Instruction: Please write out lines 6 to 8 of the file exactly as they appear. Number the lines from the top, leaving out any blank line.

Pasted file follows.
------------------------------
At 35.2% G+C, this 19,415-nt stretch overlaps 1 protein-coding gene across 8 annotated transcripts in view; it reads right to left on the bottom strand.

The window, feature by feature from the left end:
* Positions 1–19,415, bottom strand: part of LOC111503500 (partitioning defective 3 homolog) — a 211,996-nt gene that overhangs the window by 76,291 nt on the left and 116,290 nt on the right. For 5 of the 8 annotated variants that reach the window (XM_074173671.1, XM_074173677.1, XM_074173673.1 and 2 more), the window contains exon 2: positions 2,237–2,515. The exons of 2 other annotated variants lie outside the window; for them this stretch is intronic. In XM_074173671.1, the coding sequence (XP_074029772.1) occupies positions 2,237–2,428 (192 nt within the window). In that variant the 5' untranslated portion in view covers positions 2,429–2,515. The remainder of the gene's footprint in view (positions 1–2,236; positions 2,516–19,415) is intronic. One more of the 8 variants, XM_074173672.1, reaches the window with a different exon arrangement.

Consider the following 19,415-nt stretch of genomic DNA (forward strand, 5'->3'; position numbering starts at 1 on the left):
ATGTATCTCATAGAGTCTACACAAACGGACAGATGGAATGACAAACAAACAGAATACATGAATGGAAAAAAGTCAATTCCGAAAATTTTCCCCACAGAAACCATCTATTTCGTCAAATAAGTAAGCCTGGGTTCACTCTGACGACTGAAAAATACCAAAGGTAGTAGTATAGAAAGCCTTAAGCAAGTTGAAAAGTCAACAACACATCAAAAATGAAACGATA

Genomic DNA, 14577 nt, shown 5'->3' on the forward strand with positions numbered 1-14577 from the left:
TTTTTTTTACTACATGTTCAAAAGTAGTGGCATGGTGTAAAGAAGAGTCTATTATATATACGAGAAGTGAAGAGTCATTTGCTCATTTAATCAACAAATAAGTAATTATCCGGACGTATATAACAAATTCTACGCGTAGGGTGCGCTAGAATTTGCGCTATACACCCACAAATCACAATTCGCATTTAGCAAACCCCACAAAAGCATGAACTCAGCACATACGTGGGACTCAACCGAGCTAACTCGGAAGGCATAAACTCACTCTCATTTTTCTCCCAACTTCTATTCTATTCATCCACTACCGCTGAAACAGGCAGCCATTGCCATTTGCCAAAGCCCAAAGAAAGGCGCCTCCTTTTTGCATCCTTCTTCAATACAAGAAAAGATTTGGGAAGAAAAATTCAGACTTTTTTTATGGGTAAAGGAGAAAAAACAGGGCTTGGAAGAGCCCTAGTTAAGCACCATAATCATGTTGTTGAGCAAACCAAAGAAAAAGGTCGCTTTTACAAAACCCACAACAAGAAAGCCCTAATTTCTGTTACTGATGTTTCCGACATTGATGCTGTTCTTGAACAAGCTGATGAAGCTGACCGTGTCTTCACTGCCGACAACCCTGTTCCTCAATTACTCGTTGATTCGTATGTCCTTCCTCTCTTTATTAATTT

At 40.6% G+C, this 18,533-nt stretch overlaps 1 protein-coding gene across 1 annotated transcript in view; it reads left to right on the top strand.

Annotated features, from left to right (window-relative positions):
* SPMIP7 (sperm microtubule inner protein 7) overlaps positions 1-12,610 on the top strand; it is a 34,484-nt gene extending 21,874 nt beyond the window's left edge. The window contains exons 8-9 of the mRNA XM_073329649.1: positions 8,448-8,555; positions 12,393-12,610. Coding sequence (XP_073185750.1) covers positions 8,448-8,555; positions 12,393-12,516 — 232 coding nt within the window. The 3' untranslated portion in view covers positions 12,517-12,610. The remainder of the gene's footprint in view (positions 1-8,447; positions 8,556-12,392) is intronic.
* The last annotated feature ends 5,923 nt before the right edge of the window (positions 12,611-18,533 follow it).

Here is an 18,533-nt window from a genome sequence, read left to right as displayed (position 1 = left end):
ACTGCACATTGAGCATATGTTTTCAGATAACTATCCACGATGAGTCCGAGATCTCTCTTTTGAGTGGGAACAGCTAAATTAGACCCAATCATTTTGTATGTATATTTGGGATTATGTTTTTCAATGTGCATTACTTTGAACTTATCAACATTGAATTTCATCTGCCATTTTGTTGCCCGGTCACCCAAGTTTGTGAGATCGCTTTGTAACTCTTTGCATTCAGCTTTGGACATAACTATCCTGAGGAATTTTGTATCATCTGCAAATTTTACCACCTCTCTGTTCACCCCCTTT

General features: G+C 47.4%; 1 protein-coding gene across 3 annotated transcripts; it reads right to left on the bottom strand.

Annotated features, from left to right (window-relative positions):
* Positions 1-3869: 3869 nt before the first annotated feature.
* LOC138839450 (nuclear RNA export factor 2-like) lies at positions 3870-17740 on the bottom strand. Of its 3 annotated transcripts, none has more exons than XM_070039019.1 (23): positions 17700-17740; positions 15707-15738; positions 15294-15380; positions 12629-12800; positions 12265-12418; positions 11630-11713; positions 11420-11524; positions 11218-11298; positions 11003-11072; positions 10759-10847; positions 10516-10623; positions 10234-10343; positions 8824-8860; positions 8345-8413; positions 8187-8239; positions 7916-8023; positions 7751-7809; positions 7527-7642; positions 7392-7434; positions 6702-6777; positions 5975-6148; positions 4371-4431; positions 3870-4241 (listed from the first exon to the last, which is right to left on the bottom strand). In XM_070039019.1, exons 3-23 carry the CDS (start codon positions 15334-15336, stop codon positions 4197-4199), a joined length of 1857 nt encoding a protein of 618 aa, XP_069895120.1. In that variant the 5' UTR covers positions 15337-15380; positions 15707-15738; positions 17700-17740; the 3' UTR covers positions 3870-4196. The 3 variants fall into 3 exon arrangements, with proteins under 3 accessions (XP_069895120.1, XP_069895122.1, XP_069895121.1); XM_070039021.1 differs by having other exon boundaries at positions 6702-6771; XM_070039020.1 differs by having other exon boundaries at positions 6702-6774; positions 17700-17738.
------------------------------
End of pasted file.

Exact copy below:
Genomic DNA, 14577 nt, shown 5'->3' on the forward strand with positions numbered 1-14577 from the left:
TTTTTTTTACTACATGTTCAAAAGTAGTGGCATGGTGTAAAGAAGAGTCTATTATATATACGAGAAGTGAAGAGTCATTTGCTCATTTAATCAACAAATAAGTAATTATCCGGACGTATATAACAAATTCTACGCGTAGGGTGCGCTAGAATTTGCGCTATACACCCACAAATCACAATTCGCATTTAGCAAACCCCACAAAAGCATGAACTCAGCACATACGTGGGACTCAACCGAGCTAACTCGGAAGGCATAAACTCACTCTCATTTTTCTCCCAACTTCTATTCTATTCATCCACTACCGCTGAAACAGGCAGCCATTGCCATTTGCCAAAGCCCAAAGAAAGGCGCCTCCTTTTTGCATCCTTCTTCAATACAAGAAAAGATTTGGGAAGAAAAATTCAGACTTTTTTTATGGGTAAAGGAGAAAAAACAGGGCTTGGAAGAGCCCTAGTTAAGCACCATAATCATGTTGTTGAGCAAACCAAAGAAAAAGGTCGCTTTTACAAAACCCACAACAAGAAAGCCCTAATTTCTGTTACTGATGTTTCCGACATTGATGCTGTTCTTGAACAAGCTGATGAAGCTGACCGTGTCTTCACTGCCGACAACCCTGTTCCTCAATTACTCGTTGATTCGTATGTCCTTCCTCTCTTTATTAATTT

At 40.6% G+C, this 18,533-nt stretch overlaps 1 protein-coding gene across 1 annotated transcript in view; it reads left to right on the top strand.